Not only is Thompson's command something to admire, his stances are ones that Republican voters can get enthusiastic about and get behind, as Quin Hillyer writes:
On substance, that message has just about everything to make the old Reagan coalition swoon. Tax cuts and simplification? Check. Record of fighting wasteful spending? Check. More money for the military? Check. Returning power to the states? Consistent votes against abortion? Support for solidly conservative judges? Almost-visceral support for Israel? Support for private gun rights? Check, check, check, check, and check.
In recent weeks, Thompson has added depth to those conservative bona fides. His series of detailed papers on defense, taxes, and Social Security have earned widespread praise from conservative outlets, including the Wall Street Journal's editorial page. On the politically risky issue of Social Security, [pollster Frank] Luntz says his focus groups show that Thompson uses effective language: "The way that he looks at it is that we have to protect our children from ourselves. It is an intergenerational approach and it is very popular among Republicans."
Michael Tanner--whose takes a backseat to no one on the issue of small government--piles on:
During his eight years in the Senate, Thompson had a solid record as a fiscal conservative. The National Taxpayers Union gives him the third highest marks of any candidate (trailing only Reps. Ron Paul and Rep. Tom Tancredo). He generally shared McCain's opposition to pork barrel spending and earmarks, and voted against the 2002 farm bill. He voted for the Bush tax cuts and has generally been solid in support of tax reduction. He has consistently supported entitlement reform, voting to means-test Medicare and supporting personal accounts for Social Security.
On federalism, there may be no better candidate. His Senate record is replete with examples of his being the lone opponent of legislation that he thought undercut federalist principles. He took this position even on legislation that was otherwise supported by conservatives. He opposes federal action to prohibit gay marriage on federalist grounds, although he supports state bans. One blight on this record is his vote in favor of No Child Left Behind, but he now says he opposes increased federal involvement in education.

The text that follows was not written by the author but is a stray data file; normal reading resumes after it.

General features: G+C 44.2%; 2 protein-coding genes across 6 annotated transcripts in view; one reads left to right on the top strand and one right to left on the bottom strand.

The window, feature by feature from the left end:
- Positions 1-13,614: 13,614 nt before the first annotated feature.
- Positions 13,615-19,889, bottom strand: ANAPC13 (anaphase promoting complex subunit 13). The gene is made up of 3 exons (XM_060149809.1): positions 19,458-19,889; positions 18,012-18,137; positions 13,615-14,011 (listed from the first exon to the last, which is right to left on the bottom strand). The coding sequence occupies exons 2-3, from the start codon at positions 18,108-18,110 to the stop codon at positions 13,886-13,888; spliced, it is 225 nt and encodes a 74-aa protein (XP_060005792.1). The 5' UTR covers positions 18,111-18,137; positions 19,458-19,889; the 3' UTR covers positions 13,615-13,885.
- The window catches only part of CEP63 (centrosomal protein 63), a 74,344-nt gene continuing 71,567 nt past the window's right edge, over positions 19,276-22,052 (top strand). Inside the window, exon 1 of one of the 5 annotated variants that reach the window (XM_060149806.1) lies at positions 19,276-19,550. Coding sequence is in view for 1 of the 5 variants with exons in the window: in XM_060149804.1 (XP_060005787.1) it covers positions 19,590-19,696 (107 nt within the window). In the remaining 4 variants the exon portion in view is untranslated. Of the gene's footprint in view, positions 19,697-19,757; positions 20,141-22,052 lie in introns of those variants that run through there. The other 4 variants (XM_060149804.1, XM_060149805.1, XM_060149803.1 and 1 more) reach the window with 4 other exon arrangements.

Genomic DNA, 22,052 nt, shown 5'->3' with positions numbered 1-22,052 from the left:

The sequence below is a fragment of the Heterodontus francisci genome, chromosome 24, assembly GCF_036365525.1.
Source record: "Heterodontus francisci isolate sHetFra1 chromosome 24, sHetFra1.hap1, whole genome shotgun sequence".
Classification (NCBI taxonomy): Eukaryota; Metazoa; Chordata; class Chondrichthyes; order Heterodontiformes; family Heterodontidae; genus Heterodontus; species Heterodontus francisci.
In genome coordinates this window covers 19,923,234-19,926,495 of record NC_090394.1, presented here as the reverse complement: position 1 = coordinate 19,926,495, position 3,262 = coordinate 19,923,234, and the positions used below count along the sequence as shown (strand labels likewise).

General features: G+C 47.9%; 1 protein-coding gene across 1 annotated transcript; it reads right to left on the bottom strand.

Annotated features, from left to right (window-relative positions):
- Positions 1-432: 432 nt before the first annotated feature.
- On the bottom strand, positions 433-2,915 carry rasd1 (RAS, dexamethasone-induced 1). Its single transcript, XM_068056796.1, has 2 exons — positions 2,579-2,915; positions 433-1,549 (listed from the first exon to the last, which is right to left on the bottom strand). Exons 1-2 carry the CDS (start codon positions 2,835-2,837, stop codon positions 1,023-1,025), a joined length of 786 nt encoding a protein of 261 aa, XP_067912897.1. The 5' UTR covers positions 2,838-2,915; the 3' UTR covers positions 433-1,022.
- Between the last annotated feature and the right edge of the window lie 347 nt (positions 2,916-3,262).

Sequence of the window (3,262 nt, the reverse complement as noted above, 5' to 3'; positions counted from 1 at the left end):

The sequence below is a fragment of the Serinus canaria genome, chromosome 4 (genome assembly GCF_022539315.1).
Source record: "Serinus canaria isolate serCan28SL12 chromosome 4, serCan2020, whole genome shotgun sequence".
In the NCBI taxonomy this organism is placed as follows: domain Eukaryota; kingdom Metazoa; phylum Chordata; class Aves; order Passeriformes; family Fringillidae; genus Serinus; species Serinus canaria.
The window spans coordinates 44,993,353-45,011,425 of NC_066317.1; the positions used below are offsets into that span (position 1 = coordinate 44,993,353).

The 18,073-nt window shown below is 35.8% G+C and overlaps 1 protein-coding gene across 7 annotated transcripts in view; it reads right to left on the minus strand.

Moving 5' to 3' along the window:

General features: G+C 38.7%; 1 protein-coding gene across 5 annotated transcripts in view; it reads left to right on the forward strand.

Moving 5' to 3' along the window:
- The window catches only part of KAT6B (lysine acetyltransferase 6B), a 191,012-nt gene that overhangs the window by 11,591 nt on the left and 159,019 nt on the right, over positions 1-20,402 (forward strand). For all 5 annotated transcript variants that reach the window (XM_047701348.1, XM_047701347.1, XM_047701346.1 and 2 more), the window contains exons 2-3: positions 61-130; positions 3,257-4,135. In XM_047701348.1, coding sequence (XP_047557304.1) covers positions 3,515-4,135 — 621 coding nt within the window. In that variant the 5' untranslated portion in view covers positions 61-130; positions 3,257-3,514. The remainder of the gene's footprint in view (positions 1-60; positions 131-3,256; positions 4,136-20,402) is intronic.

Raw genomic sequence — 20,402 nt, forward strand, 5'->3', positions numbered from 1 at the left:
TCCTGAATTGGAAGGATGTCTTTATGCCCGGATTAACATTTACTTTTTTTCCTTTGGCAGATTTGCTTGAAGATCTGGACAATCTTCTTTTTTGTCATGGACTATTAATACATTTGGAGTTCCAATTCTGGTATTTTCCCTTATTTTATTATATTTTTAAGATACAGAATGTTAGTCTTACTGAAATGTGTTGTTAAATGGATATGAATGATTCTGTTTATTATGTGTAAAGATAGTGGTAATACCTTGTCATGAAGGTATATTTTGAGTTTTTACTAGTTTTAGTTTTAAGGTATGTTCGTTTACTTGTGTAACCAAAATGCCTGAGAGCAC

In fairness, it should be noted, of course, that Thompson supported the McCain-Feingold campaign finance "reform" bill when he was a Senator. Disappointing, but he now is against it, as Tanner notes. It is to be hoped that as President, Thompson will follow the Supreme Court's manifest lead on the issue of campaign finance reform and lead an effort to scrap McCain-Feingold once and for all.
When it comes to the issue of federalism, Thompson has received well-earned kudos:
. . . Thompson has been talking and writing about his belief in federalism. In a recent speech, he argued that "centralized government is not the solution to all our problems...this was among the great insights of 1787, and it is just as vital in 2007."
Thompson rightly argues that the abandonment of federalism has caused a range of pathologies including a lack of government accountability, the squelching of policy diversity between the states, and the overburdening of federal policymakers with local matters when they should be focusing on national security issues.
Sadly, this belief in federalism has been lacking in recent years. Thompson could work to bring about its renaissance in the Republican Party and in America in general. This would be most welcome.
On the issue of national security, Thompson fits the bill. His bio points out that Thompson served as ""special counsel, Senate Committee on Foreign Relations 1980-1981" and "special counsel, Senate Intelligence Committee 1982"--all of which entails significant amounts of exposure to foreign policy issues. In addition, Wikipedia informs us that "Thompson is a member of the Council on Foreign Relations and a Visiting Fellow with the American Enterprise Institute, specializing in national security and intelligence." Thompson's interest in foreign policy and national security affairs is readily apparent in discussions with him. Back to Hillyer:
But what really animates Thompson is the battle against terrorism. On this topic, his obvious passion equals that of his friend John McCain. Indeed, it is difficult for an interviewer to get him off the subject.